Photo: Twitter Chiefs fans stand to support off ice issues.

Kelowna Chiefs GM addresses mental health in junior hockey

The Chiefs partner up with local mental health program MindRight

The sporting world can offer its ups and downs.

NHLer Daniel Carcillo made that clear this week when he spoke out about his experiences in junior hockey with alleged hazing and the problems it ignited.

Over the past decade or so, the stigma surrounding mental health in the sporting world has been hacked away by calls for attention and more education. Hazing has been heavily monitored and banned by Hockey Canada. In Kelowna, it’s also being taken seriously.

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Kelowna Chiefs general manager, Grant Sheridan, has partnered his organization up with MindRight.info, an information and mental health support resource for youth hockey players founded by Kelowna local and Chiefs hockey player, Myles Mattila.

“Ten years ago, I wouldn’t have known what to do to help, but now we can. We’ve got to help (the players) so they can feel comfortable to reach out knowing there are resources to help them,” said Sheridan.

“As an organization, we want to eliminate the negative aspects of mental health and focus on the positives. (The positives) are that there are programs like MindRight, and people like Myles, that are (helping) young players.”

With that, the Chiefs and MindRight are pairing up to host four Mental Health Awareness games that will be held throughout the Chiefs’ hockey season, with the first being Saturday. The games will recognize incredible locals who make, or have made, a positive impact on mental health in their communities. Candace Giesbrecht will be the first to be awarded the Mental Health Community Star at the Dec. 1 Chiefs game. Giesbrecht spent six years with the Canadian Mental Health Association in Kelowna and helped Mattilia establish himself as a youth mental health advocate in the community.

Mattila, a former hockey player, founded MindRight after his experiences of watching a friend and teammate struggle with mental health.

“He wasn’t himself — he isolated himself and wasn’t being a team player, but he was always smiling. After I spoke to him about it, I thought it would be a good idea to tell our coach, but our coach didn’t know what to do help, so he kicked him off the team,” said Mattila. “I saw things happening in hockey and I wanted to help. MindRight can help players with reliable resources, and it creates platforms that help players no matter where they are, Kelowna to 100 Mile House.”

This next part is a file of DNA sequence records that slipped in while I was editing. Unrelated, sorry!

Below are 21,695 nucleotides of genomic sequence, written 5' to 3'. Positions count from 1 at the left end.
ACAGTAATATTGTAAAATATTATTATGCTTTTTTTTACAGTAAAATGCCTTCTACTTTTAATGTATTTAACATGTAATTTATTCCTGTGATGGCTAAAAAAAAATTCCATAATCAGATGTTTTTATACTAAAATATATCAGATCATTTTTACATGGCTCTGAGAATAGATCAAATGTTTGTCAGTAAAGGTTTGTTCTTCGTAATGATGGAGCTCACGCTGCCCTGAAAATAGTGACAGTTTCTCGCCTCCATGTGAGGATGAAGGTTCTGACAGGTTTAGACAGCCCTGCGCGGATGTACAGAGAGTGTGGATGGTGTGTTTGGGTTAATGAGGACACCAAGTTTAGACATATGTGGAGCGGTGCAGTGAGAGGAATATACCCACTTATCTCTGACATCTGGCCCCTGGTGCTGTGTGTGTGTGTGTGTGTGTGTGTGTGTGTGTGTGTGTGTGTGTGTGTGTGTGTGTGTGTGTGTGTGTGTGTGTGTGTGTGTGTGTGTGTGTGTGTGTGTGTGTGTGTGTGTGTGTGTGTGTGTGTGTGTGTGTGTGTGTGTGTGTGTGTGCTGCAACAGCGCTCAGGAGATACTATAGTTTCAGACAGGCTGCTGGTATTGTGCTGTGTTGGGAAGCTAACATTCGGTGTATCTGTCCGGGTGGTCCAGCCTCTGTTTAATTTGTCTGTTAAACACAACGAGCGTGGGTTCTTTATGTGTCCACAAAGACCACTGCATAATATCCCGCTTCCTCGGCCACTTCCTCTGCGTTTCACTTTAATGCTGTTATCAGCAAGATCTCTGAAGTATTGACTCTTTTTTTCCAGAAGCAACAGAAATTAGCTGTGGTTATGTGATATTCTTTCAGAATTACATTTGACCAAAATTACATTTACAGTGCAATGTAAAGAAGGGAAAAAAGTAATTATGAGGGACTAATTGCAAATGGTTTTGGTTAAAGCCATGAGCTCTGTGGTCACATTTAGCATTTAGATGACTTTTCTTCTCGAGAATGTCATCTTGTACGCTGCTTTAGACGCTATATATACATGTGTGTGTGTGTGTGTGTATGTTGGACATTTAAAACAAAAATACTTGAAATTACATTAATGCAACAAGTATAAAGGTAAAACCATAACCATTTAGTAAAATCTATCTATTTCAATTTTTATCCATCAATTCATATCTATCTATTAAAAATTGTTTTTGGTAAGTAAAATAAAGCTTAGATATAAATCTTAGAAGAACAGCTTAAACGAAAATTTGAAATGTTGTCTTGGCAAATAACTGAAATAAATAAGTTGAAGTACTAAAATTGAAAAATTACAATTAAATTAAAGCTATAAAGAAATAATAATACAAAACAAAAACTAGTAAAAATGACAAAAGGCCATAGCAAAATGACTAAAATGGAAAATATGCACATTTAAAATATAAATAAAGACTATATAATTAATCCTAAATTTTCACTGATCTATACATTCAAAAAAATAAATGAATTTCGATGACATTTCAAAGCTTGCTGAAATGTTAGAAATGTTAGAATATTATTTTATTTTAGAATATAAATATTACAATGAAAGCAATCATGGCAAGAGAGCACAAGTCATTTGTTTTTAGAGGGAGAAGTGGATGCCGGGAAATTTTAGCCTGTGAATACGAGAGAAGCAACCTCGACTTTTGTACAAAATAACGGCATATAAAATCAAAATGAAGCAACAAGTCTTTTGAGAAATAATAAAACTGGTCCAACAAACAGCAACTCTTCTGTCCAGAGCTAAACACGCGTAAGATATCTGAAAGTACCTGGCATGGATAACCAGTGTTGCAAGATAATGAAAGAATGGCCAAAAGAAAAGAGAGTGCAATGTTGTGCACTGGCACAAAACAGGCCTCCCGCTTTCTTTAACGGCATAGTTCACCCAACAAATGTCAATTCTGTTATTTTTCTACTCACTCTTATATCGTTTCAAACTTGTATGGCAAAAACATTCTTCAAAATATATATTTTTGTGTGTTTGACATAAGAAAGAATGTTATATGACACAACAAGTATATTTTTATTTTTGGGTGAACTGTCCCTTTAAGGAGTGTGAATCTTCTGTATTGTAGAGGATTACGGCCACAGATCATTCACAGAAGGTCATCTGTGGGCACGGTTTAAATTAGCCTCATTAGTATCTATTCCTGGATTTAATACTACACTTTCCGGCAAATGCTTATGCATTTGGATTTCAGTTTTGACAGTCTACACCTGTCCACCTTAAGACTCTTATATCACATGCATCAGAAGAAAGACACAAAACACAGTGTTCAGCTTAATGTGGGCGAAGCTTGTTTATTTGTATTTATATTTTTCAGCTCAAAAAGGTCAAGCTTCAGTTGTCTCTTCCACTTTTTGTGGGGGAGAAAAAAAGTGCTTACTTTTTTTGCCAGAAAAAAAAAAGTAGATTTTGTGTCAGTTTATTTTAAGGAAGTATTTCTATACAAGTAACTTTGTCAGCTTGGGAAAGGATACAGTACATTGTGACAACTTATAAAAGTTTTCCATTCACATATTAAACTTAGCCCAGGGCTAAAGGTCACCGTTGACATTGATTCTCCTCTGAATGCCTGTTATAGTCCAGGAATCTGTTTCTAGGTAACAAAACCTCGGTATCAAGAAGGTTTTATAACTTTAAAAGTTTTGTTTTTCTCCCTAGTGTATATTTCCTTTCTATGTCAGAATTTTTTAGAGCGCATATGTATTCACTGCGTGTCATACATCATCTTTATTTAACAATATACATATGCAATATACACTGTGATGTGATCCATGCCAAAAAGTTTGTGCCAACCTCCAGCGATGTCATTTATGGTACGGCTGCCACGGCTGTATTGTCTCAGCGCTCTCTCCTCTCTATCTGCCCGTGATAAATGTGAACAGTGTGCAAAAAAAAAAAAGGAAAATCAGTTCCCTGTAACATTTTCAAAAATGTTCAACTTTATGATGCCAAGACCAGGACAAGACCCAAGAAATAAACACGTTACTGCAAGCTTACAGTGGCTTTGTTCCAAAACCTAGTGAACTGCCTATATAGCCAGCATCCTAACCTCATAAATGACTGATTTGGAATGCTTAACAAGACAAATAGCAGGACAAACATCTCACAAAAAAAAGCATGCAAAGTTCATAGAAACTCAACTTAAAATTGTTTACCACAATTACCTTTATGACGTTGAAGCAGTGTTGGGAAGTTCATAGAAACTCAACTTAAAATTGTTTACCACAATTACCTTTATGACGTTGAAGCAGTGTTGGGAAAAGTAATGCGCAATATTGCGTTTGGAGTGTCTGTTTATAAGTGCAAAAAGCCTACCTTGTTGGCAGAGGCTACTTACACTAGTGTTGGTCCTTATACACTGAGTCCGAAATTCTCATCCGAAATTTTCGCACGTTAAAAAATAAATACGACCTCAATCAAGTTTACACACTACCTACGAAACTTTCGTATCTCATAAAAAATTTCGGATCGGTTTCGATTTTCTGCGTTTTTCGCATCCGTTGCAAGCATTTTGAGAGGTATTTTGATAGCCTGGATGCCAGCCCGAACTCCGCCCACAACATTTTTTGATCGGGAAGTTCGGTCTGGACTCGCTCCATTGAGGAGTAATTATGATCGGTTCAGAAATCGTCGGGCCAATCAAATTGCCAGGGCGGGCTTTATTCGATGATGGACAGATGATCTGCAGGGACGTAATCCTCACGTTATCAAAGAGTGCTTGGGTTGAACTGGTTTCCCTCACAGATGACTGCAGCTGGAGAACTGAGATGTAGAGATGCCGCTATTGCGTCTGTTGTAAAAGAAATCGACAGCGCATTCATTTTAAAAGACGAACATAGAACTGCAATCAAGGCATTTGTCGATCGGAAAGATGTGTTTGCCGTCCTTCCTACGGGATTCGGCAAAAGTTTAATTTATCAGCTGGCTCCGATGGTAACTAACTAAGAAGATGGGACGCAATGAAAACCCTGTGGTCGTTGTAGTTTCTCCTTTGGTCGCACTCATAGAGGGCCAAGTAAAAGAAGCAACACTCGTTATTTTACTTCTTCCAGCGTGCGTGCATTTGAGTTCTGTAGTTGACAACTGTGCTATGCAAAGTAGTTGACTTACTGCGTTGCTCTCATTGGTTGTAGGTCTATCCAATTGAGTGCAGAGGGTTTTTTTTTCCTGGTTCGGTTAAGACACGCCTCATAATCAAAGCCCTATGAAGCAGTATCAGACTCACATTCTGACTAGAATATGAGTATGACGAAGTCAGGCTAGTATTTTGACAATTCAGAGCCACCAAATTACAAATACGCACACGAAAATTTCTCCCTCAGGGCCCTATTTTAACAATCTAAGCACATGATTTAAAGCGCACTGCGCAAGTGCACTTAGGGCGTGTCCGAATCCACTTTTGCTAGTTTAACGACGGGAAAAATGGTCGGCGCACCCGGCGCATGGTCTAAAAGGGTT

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For Sheridan, support for youth mental health will also help in the discussion with hazing, particularly now with the emergence of social media.

“Gone are the days that (hazing) is acceptable. Our organization, as well as the league, does not accept it, it’s banned. But with social media, it can be quite serious and hard to catch as its done more in private,” said Sheridan.

“It means there are issues that people don’t know about (affecting the young players) that do exist, and they need to be addressed. The goal is to get discussions happening (about mental health and potential hazing) before the serious things happen.”

Mattila and MindRight have added the Peer to Peer Support Program to help provide support and do even more for youth mental health. This initiative focuses on raising initial awareness, sourcing and co-ordinating an additional resource team, and helping youth access existing support associations within the community.

“The Peer to Peer program can be available for anything. Players can get quick answers on mental health, can have people accompany them if or when they seek any type of medical opinions, and it can hopefully give players confidence to talk about mental health and seek help if need be,” said Mattila.

Currently, MindRight uses hockey as one example and a common place where it has access to a large number of players as it continually tries to demonstrate that it is OK to ask for help. MindRight believe that, when dealing with mental health challenges, early intervention is crucial and can be accomplished with P2P, according to its website.

“We had two mental health games last year, and have four this year,” said Sheridan. “I feel the peer to peer program will be a good platform for players to simply have someone to talk to, no matter their age. It could be a good platform for a league with 23 teams.”

Currently, MindRight is supporting the Kelowna Chiefs but Sheridan said the entire league is looking to implement the programs that could not only help the Kootenay International Junior Hockey League, but larger leagues as well.

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